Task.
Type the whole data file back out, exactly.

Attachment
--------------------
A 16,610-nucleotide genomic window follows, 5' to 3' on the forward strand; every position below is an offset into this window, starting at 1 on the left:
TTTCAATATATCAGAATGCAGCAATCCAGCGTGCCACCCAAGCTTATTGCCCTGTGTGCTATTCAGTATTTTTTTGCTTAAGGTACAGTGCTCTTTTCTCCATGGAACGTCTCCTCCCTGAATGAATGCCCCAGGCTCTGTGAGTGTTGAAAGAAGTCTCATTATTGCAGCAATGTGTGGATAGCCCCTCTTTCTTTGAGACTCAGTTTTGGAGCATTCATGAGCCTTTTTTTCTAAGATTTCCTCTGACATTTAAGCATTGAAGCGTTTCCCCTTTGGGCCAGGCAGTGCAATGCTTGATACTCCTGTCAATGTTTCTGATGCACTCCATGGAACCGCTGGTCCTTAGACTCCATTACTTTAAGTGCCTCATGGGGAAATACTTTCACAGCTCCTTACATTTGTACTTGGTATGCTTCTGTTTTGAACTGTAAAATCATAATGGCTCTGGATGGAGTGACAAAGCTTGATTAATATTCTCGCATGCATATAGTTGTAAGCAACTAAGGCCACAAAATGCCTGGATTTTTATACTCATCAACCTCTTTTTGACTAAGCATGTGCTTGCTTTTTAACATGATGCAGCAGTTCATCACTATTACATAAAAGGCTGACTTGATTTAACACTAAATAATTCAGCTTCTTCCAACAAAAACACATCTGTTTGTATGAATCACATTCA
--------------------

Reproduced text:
A 16,610-nucleotide genomic window follows, 5' to 3' on the forward strand; every position below is an offset into this window, starting at 1 on the left:
TTTCAATATATCAGAATGCAGCAATCCAGCGTGCCACCCAAGCTTATTGCCCTGTGTGCTATTCAGTATTTTTTTGCTTAAGGTACAGTGCTCTTTTCTCCATGGAACGTCTCCTCCCTGAATGAATGCCCCAGGCTCTGTGAGTGTTGAAAGAAGTCTCATTATTGCAGCAATGTGTGGATAGCCCCTCTTTCTTTGAGACTCAGTTTTGGAGCATTCATGAGCCTTTTTTTCTAAGATTTCCTCTGACATTTAAGCATTGAAGCGTTTCCCCTTTGGGCCAGGCAGTGCAATGCTTGATACTCCTGTCAATGTTTCTGATGCACTCCATGGAACCGCTGGTCCTTAGACTCCATTACTTTAAGTGCCTCATGGGGAAATACTTTCACAGCTCCTTACATTTGTACTTGGTATGCTTCTGTTTTGAACTGTAAAATCATAATGGCTCTGGATGGAGTGACAAAGCTTGATTAATATTCTCGCATGCATATAGTTGTAAGCAACTAAGGCCACAAAATGCCTGGATTTTTATACTCATCAACCTCTTTTTGACTAAGCATGTGCTTGCTTTTTAACATGATGCAGCAGTTCATCACTATTACATAAAAGGCTGACTTGATTTAACACTAAATAATTCAGCTTCTTCCAACAAAAACACATCTGTTTGTATGAATCACATTCA